In February 2010 the PSC docketed a case to investigate the performance of the utilities during the major snow storms we experienced in Maryland during that month. The companies submitted information about the outages to the PSC, and OPC retained an engineering expert to assist us with a technical analysis. We submitted our analysis and participated in the hearing. OPC made the following recommendations to the PSC:
 
  • Require PEPCO to examine the underlying reasons for its average outage duration of 13.6 hours per customer;
  • Require that future major storm reports include more information concerning the distribution of customer interruption duration and the longest interruption times experienced by customers;
  • Consider instituting a review of vegetation management practices of the Utilities, or, requiring that future major storm reports include additional tree trimming information;
  • Request that PEPCO examine its policies regarding engagement of external service restoration personnel during major storms and pre-mobilization; and
  • Consider revisiting the relative costs and merits of under grounding distribution facilities.
 
OPC also recommended  that the PSC  order the Utilities to file a “Lessons Learned from Snow Storms of February 5 through February 12, 2010 and Progress Report” six months from the conclusion of the hearings in this case. 
 
In response to OPC comments and the information provided, the PSC set up a technical conference to look further at the “lessons” learned by the utilities, to identify any “best practices,” and to address particular communities with significant outages. OPC participated in those technical conferences with the assistance of our engineering consultant. PSC Case No. 9220 and PC21 and OPC Comments PSC Case 9220, March 2010.
 
 
 
Energy Efficiency and Demand Response (EmPower Maryland)
 
 
PSC Case Nos. 9153, 9154, 9155, 9156, 9157
 
OPC consistently has supported the development of energy efficiency and demand response polices and programs, throughout the 1990s, as part of deregulation, and post-deregulation.  In 2007 OPC testified in support of Senator Frosh’s bill to establish energy efficiency goals. OPC has supported the development of these programs to meet the affordable price and reliability needs of residential customers, and supported the EmPower Maryland legislation in 2008. This law established specific targets for energy use reduction in Maryland, including targets for each large electric company in Maryland. Each electric company has a reduction target of 5% by the end of 2011 of both energy usage and peak demand, and an additional 10% by the end of 2015.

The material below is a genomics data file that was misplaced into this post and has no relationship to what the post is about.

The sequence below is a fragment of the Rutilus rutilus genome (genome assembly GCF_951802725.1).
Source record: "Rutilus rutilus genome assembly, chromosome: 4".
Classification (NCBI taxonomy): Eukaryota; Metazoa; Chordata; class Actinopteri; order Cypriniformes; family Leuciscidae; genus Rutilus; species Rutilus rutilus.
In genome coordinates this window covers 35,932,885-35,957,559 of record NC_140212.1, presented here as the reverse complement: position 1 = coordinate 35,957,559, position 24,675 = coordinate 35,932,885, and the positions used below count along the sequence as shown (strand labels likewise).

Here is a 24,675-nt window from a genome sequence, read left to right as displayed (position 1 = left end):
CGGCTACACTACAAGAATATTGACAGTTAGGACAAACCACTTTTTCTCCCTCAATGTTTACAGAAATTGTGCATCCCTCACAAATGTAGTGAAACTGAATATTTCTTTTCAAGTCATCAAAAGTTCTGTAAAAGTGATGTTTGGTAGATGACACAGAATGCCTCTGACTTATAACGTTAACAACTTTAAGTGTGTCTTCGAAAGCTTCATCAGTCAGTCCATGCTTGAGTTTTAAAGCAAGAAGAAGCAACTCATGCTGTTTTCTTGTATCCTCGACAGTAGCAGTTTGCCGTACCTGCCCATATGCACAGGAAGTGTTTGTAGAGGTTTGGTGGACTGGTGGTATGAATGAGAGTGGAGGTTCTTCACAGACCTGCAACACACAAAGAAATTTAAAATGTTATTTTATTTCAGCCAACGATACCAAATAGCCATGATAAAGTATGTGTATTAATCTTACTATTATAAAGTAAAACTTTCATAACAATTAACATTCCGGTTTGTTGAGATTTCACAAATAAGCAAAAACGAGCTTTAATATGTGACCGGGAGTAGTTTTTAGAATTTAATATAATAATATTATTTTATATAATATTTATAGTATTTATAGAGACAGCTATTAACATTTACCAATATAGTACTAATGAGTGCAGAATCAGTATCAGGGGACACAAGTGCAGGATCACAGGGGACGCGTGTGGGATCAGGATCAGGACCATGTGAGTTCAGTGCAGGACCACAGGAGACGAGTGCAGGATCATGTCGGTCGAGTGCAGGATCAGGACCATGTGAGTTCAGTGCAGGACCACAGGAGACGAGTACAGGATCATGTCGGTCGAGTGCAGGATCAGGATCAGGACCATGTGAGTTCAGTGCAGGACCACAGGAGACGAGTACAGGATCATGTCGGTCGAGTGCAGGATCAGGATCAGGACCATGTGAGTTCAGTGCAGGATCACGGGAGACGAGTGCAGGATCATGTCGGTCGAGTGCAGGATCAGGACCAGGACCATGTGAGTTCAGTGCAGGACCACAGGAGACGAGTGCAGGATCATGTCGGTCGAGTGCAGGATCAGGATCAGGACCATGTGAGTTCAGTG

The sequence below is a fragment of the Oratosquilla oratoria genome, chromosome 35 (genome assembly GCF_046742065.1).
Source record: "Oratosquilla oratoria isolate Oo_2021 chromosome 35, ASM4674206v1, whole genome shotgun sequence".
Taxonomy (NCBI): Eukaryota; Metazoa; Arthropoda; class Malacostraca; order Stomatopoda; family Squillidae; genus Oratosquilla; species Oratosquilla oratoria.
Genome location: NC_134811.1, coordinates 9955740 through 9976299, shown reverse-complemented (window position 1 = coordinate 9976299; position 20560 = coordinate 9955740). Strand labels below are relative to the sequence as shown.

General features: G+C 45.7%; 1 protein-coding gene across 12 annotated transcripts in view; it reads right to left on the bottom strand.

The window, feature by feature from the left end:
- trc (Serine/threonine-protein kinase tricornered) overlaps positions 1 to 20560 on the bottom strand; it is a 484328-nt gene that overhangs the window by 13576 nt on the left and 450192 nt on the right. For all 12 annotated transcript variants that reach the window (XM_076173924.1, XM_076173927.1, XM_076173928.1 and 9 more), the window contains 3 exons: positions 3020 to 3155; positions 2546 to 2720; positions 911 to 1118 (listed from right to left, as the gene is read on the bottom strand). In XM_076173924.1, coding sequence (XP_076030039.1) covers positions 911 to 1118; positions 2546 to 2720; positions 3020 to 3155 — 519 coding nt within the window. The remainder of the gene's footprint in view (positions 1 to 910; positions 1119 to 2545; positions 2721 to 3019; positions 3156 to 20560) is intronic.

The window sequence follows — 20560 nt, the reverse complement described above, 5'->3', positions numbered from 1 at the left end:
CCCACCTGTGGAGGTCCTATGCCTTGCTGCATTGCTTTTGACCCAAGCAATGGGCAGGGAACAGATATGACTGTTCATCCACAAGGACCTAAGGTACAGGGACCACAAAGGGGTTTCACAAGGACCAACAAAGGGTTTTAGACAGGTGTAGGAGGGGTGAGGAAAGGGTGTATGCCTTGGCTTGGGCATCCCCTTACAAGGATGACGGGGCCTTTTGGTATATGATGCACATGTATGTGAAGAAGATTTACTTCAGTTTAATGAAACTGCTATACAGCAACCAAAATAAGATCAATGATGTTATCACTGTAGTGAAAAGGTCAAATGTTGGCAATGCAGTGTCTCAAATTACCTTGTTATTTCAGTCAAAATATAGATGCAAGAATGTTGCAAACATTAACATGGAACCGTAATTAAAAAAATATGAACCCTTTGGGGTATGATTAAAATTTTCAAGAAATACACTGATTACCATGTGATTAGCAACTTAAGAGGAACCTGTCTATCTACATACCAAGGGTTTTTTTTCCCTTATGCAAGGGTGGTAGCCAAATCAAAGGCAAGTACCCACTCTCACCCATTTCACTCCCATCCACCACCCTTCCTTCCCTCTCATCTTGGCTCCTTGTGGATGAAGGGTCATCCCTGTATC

As a result of this law, the PSC set up separate cases for each of the major utilities BGE, PEPCO, Delmarva, Allegheny Power and SMECO to consider their EmPower Maryland proposals. The Commission issued a series of orders on September 3, 2008 establishing five (5) separate dockets for the larger utilities.  Each company was required to file a comprehensive plan in September 2008. OPC participated in workgroup meetings in September 2008, submitted initial and reply comments on each company plan during September and October, and participated in multiple hearings in September through November 2008. The Commission issued its orders on December 31, 2008, as required by the EmPower Maryland legislation.
 
The Commission approved most program designs proposed by BGE, PEPCO, Delmarva and Allegheny Power, although they set certain cost issues for further filings and review.  Allegheny Power was required to provide a revised plan to the Commission, and the Company’s proposals received final approval on August 6, 2009.  PEPCO and Delmarva were required to provide additional cost-effectiveness data. The Commission issued Orders approving the programs in 2009.
 
The EmPower Maryland utility plans were three year plans, and required continuous activity and involvement of OPC and other interested parties, particularly to ensure consistency among programs provided by the electric companies, Maryland Energy Administration and Maryland Department of Housing and Community Development   Each company files quarterly reports on the programs and the company’s progress in implementing the programs and meeting the EmPower Maryland goals.  OPC reviewed and commented on these reports at the PSC’s quarterly hearings and actively participated in the PSC’s general awareness and outreach work group, monitoring and evaluation activities.  OPC particularly commented on the delays in implementation of some utility programs and the limited customer participation in low-income and home performance programs.